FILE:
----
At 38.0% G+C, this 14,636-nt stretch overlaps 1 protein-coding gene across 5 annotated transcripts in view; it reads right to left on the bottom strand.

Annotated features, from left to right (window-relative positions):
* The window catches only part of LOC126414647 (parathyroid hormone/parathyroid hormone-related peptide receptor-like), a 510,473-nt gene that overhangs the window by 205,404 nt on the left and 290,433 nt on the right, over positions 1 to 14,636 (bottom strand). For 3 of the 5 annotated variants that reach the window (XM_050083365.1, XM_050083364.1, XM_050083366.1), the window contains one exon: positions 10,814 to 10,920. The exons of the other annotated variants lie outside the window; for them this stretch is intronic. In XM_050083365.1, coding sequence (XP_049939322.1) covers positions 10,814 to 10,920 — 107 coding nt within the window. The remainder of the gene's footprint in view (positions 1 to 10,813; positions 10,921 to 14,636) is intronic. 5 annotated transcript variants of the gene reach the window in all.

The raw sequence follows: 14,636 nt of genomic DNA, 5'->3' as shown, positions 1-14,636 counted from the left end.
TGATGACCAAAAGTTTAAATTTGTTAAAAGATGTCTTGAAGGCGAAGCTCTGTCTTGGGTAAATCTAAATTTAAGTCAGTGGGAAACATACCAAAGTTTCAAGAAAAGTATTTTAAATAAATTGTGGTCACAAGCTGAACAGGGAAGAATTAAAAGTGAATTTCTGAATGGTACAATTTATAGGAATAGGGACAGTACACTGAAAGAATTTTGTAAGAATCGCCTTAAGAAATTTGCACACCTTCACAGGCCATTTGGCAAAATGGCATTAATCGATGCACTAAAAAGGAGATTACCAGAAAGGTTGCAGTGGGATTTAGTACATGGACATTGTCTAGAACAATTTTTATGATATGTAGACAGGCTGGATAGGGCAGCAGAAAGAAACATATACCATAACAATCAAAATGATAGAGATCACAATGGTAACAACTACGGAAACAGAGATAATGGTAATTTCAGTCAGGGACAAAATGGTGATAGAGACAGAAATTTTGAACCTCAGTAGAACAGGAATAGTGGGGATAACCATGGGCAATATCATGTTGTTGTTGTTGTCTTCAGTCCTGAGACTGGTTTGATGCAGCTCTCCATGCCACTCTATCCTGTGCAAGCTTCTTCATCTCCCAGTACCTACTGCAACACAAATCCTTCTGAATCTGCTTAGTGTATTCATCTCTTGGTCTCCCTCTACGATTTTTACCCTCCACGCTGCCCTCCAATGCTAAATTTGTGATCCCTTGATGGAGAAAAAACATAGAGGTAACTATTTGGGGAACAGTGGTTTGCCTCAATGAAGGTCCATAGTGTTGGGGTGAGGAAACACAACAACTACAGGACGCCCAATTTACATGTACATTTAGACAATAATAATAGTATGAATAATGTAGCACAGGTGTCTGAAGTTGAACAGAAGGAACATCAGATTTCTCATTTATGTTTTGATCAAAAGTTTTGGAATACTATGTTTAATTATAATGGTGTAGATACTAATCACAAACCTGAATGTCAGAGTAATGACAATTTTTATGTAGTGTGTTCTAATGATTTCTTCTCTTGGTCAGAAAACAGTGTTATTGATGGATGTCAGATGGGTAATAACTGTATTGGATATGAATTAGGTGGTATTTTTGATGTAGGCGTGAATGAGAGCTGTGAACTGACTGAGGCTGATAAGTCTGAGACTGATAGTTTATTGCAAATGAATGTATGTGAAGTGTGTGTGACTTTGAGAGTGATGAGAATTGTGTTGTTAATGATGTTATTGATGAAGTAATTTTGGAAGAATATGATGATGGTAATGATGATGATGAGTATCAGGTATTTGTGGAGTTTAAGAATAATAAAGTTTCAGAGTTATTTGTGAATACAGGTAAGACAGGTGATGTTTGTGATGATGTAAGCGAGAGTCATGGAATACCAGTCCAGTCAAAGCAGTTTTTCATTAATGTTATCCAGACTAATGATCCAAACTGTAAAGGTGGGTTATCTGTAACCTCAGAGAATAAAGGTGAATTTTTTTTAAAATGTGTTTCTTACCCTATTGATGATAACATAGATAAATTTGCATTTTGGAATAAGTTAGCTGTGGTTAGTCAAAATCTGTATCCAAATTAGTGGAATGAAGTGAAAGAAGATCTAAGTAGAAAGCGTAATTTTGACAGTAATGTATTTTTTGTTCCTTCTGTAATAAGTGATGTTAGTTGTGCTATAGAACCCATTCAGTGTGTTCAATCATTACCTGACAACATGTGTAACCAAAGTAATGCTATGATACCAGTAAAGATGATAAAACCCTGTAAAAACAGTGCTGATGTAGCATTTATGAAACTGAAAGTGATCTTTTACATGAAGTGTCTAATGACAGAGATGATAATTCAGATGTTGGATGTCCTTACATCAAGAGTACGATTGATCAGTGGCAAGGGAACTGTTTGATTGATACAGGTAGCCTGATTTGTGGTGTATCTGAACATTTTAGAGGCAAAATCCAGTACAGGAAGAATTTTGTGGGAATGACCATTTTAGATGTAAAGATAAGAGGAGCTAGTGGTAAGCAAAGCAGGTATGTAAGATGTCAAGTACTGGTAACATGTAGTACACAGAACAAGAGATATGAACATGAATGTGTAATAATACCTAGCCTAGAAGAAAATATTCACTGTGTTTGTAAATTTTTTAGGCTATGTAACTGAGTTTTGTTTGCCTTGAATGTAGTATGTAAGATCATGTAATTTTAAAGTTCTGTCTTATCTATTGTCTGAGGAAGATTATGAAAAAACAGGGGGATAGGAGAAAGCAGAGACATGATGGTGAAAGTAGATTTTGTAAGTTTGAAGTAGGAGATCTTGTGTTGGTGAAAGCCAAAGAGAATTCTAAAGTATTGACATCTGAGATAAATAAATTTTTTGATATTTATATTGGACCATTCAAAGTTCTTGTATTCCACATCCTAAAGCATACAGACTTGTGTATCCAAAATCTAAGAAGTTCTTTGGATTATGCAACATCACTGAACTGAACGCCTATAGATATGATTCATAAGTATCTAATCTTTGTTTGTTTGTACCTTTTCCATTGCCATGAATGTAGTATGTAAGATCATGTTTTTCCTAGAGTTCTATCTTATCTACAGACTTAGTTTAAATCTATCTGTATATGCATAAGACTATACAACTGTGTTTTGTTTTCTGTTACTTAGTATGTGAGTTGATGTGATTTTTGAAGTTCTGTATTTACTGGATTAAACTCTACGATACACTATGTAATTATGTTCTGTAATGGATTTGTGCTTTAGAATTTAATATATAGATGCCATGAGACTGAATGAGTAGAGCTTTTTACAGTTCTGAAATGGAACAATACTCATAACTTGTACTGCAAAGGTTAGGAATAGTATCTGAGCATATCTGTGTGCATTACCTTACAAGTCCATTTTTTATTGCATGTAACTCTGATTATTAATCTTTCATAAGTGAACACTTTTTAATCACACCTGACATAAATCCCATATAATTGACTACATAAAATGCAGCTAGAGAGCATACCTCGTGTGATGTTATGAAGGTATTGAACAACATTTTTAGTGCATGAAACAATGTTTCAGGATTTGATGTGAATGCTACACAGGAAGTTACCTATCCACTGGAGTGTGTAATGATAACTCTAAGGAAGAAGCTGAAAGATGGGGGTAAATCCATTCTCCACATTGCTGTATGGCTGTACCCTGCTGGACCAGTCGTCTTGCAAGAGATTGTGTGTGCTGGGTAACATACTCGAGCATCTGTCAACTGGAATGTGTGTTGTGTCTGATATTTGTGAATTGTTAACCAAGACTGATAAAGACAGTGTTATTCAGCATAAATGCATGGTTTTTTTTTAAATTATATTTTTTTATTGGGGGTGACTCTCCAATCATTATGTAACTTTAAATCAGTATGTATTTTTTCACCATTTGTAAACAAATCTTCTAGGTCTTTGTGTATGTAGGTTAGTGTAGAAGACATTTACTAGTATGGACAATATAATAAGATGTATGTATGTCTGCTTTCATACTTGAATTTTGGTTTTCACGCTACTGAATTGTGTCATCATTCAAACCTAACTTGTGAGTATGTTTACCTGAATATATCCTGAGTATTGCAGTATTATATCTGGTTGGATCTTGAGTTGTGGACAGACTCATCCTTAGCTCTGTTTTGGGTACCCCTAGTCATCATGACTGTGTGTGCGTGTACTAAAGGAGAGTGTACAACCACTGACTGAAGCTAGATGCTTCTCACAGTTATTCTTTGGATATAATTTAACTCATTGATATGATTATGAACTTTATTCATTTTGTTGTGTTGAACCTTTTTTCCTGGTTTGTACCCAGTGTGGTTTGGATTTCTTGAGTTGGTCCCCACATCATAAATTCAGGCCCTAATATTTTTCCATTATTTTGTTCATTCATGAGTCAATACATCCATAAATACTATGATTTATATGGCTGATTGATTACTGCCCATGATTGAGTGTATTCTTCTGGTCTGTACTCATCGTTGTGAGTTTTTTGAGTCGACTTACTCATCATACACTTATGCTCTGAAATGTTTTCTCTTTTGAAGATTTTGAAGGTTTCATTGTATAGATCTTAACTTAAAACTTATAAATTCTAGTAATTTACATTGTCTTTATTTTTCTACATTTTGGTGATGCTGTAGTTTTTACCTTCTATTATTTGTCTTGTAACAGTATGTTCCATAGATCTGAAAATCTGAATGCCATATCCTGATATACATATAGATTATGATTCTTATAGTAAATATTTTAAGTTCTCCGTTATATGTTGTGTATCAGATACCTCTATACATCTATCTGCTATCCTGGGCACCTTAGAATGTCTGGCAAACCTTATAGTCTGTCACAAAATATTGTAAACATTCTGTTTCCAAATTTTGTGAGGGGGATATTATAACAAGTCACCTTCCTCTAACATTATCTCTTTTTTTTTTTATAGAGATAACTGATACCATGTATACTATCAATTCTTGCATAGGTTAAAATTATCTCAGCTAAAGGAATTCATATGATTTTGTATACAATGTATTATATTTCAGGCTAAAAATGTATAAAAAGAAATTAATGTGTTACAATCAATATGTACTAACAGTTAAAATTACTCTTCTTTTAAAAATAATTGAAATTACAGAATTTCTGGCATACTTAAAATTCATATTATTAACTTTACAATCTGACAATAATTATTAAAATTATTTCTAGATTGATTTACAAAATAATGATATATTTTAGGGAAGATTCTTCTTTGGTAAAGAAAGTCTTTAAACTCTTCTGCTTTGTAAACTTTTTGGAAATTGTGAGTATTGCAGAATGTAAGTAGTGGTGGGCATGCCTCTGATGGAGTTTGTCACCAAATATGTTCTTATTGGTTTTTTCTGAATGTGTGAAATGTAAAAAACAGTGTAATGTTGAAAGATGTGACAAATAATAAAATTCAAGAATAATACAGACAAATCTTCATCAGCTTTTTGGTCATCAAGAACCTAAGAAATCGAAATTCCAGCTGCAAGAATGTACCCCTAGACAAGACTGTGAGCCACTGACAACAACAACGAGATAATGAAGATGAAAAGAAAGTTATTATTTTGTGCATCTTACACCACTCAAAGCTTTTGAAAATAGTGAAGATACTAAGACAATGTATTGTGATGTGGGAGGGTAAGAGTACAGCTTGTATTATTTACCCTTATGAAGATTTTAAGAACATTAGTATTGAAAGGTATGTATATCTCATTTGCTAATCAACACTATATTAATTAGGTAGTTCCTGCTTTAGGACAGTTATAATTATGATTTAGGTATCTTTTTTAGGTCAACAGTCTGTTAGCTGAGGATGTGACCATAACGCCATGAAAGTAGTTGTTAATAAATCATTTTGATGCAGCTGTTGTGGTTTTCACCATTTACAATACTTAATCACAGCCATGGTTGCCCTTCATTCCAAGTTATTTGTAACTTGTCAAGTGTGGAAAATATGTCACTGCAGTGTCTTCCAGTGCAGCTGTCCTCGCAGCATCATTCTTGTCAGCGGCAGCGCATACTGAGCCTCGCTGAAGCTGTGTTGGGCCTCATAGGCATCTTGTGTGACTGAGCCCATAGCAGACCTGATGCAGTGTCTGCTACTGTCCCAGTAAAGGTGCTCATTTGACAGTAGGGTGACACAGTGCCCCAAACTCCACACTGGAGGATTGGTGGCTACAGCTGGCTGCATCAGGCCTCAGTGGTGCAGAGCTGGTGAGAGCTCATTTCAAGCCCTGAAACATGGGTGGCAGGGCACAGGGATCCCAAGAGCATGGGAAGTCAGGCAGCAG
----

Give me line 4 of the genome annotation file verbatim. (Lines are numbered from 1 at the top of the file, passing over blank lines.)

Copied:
The raw sequence follows: 14,636 nt of genomic DNA, 5'->3' as shown, positions 1-14,636 counted from the left end.